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We can all agree there are market supply issues going on, but we don't all have to accept the cost for what would otherwise be more affordable options being automatically more expensive. I understand this is where you guys think I'm a moron, but none of us have to accept inflated prices. If people just didn't pay these inflated prices, the problem wouldn't be an issue. I do understand that it is an issue because a lot of people are paying more than what a bicycle should bring... I just don't feel we all must bow to the implication attached to the situation.
These prices are exactly what they "should" be. The problem for you is that other people are willing to pay more than you. Your solution is that everyone should pay less, even if they are willing to pay more. This does not work in a free market.

Example: Bike X is listed as costing $1000. Some people are willing to pay that, you are not, so they get it for $1000 and similar bikes will be priced at that as long as they keep selling for that.

Your solution is that nobody pay more than $500. OK, so a used bike goes for sale on ebay for $500. You say GREAT, I'll take it. Unfortunately for you, someone else who was willing to pay a thousand will offer $600. What shouldn't they, they are still getting it for far less than they are willing to pay. Then someone else just like them offers $700... and so on. This is how the free market works, especially in the used market.

Basically you are asking people who would love to buy a bike for $501 to not do so, so that you can have it for $500. Do you still not see the issue with this?
 

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We can all agree there are market supply issues going on, but we don't all have to accept the cost for what would otherwise be more affordable options being automatically more expensive. I understand this is where you guys think I'm a moron, but none of us have to accept inflated prices. If people just didn't pay these inflated prices, the problem wouldn't be an issue. I do understand that it is an issue because a lot of people are paying more than what a bicycle should bring... I just don't feel we all must bow to the implication attached to the situation.
That's pretty idealistic because it ignores the "demand" portion of supply/demand. Apparently people want bikes enough to pay more than you think they should.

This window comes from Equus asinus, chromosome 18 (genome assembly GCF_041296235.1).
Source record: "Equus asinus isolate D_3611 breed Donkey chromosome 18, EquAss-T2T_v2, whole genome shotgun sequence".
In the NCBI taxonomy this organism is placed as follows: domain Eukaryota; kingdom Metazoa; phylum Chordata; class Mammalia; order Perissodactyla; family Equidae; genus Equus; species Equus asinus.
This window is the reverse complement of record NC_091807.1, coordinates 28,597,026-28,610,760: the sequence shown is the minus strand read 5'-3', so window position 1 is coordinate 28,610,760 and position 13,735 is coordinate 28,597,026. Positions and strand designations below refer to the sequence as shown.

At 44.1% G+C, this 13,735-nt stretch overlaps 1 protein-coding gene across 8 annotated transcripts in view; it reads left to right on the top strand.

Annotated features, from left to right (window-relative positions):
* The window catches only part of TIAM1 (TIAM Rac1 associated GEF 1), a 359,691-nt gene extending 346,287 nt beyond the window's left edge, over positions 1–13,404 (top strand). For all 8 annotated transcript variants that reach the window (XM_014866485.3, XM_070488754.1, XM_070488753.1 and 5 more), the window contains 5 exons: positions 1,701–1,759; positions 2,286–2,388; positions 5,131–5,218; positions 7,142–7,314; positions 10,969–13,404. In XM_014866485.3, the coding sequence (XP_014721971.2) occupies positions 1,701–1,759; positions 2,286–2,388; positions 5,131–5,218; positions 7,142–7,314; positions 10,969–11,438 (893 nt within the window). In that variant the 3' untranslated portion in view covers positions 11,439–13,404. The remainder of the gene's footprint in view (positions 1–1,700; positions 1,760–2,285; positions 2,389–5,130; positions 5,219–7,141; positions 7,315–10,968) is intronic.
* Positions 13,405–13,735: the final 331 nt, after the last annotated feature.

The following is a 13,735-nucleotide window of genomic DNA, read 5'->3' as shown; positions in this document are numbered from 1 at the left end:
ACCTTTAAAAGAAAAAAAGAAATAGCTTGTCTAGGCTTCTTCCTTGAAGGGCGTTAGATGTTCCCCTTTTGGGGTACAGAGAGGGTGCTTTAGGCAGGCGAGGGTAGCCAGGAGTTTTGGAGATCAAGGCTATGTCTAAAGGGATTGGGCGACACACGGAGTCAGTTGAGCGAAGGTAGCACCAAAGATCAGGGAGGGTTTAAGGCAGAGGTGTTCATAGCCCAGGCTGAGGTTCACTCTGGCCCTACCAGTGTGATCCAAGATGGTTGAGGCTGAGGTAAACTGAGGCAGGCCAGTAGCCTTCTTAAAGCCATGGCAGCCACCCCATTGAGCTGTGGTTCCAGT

I feel people usually ask too much for older bikes that shouldn't be anywhere near their asking price.
We get that, but you're not in charge of the market. Feel free to object all you like but it will have no influence.
 

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You throw out an example of something you think should follow a rule of always depreciating and I can find you an exception where something in that classification has increased in value.

Older small trucks have become increasingly desirable because everybody stopped making truly small trucks. 80s era Ford Rangers are actually quite desirable now. The older square body pickup trucks of all sizes are pretty desirable right now. Their values have changed, and quite possibly increased. And yeah, old car head units with a functional 8 track might fetch a high price on the collector's market for people who are doing restorations.

Some old computers and other various electronic devices have become collectors items. Not all of them, but some. Try finding an old Atari or original Nintendo sometime. Record players. Old radios. The list goes on.

You don't have to pay those prices for those things if you don't want to. That's how the market works. But other people ARE willing to pay that. So educated sellers will ask for more. To pay what you're willing to pay, you're going to have to work harder to find the sellers who don't know or don't care and want to make a quick sale.

You simply can't put an external driver on these things. Even the price books for antiques and various collectors' items aren't putting an external driver on prices on the resale market. Those things are only publishing sale prices from some past interval, like the past year or so and showing how those sale prices have changed. Educated and experienced appraisers keep these price books in mind, but also follow the market so they can make recommendations. But even they can't always fully account for blips that might occur at auction (watch antiques roadshow and they'll often give different values for insurance, retail, and auction). Get a few people who REALLY want that thing at auction and it'll sell for whatever it takes to eliminate all but the last possible buyer.
 

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A friend of mine sells all sorts of rare or otherwise interesting older vehicle parts online or in-person. When asked 'Can you do better?' regarding the price, he asks for a higher amount because it is indeed better for him.